"She could have gone in to her mother then and snuggled close beside her and begun a résumé of the day. If she had she would not have committed her crime. So much would not have happened, nothing would have happened, and the smoothing hand of time would have made the evening barely memorable."
Briony Tallis is a writer. She is also thirteen years old and has a very defined view of the world. Her brother Leon is home from school and she's writing a play in his honour. In the midst of this she spies a flirtation between her sister Cecelia and Robbie Turner, the housekeeper's son. One night she believes she sees something that will change her life and the lives of all those around her.
The story takes place in the 30s and the writing style, while wordy and somewhat archaic, lends itself to the time period, confirming McEwan as a master. Also, the level of detail is, in a word, delicious. Here's a great example.
"An old tin petty cash box was hidden under a removable floorboard beneath her bed. In the box were treasures that dated back four years, to her ninth birthday when she began collecting: a mutant double acorn, fool's gold, a rainmaking spell bought at a funfair, a squirrel's skull as light as a leaf."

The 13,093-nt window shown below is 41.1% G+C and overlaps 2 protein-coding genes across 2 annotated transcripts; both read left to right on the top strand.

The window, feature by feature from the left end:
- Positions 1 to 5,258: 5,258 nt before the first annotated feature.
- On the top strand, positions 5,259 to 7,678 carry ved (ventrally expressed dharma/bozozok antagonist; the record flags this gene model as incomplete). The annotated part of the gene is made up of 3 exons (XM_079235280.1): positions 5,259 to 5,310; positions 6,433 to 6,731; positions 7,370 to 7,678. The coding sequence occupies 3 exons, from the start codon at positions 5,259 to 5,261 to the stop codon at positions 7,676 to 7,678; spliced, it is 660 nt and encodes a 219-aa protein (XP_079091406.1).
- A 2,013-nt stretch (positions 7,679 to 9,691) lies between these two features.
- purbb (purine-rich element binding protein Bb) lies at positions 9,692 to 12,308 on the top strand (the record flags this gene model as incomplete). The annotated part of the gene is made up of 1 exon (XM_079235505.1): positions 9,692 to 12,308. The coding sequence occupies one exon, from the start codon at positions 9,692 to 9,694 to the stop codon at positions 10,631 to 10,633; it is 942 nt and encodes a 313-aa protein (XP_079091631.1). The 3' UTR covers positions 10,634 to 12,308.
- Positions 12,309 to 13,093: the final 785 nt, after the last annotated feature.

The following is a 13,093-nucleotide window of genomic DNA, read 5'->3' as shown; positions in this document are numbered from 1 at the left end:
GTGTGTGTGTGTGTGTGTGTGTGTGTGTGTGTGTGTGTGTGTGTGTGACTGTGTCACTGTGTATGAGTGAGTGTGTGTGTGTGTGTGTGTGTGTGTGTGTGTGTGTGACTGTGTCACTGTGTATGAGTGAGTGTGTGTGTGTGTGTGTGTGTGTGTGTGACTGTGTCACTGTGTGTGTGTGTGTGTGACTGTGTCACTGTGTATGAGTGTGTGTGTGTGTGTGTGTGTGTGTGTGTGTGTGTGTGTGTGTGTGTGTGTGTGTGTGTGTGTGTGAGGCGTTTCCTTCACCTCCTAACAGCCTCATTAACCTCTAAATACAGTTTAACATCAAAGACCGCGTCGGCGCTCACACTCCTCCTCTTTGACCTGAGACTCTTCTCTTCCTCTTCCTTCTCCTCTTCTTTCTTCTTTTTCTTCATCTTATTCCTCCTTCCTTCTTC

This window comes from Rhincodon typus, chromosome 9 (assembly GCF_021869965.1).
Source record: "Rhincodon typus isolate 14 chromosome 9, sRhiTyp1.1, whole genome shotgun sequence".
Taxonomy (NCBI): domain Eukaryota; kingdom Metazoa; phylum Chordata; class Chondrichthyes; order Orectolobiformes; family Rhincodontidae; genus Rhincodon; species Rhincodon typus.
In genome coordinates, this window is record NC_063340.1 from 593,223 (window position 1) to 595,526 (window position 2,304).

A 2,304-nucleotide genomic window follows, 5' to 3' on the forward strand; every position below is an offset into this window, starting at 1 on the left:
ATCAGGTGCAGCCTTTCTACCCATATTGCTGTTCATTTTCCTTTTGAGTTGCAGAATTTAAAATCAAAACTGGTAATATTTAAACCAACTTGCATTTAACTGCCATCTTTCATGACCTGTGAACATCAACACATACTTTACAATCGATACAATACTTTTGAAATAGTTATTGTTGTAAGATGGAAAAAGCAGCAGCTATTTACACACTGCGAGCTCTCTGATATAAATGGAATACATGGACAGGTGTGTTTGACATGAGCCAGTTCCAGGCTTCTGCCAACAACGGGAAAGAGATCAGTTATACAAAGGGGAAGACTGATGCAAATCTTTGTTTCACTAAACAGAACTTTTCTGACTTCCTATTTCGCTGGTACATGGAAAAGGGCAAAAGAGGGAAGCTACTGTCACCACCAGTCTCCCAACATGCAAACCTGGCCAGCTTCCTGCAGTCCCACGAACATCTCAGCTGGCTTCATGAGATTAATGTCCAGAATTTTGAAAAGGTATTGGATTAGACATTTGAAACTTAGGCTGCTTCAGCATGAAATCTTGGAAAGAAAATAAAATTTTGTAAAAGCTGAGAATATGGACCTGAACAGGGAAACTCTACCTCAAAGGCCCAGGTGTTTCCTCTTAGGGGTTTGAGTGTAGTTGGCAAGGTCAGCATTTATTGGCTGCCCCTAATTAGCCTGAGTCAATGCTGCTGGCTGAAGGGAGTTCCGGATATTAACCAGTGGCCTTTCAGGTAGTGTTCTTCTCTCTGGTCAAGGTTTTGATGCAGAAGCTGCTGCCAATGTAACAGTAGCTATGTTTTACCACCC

The story is divided into three sections and I liked this form as each section had different themes and voices. The style also seemed to change as the sections progressed through time.
This is definitely a writer's book, which I love. Briony is a writer and by the end of the book, you realize how important that fact is. The ending is a rug-puller. It was absolutely maddening in some ways as I felt that to truly understand the book I'd have to read it again. The title is truly appropriate.
Just as with "Life of Pi", the first part of the book sets up the rest of the story. It may seem slow in some parts with little plot development but McEwan uses this time to develop the characters and their various relationships.
While the writing style felt appropriate to the time period it was so wordy. There were some amazing paragraphs of description and dialogue but I usually subscribe to the Hemingway style of writing. Less is more.
Somebody find Eli Wallach.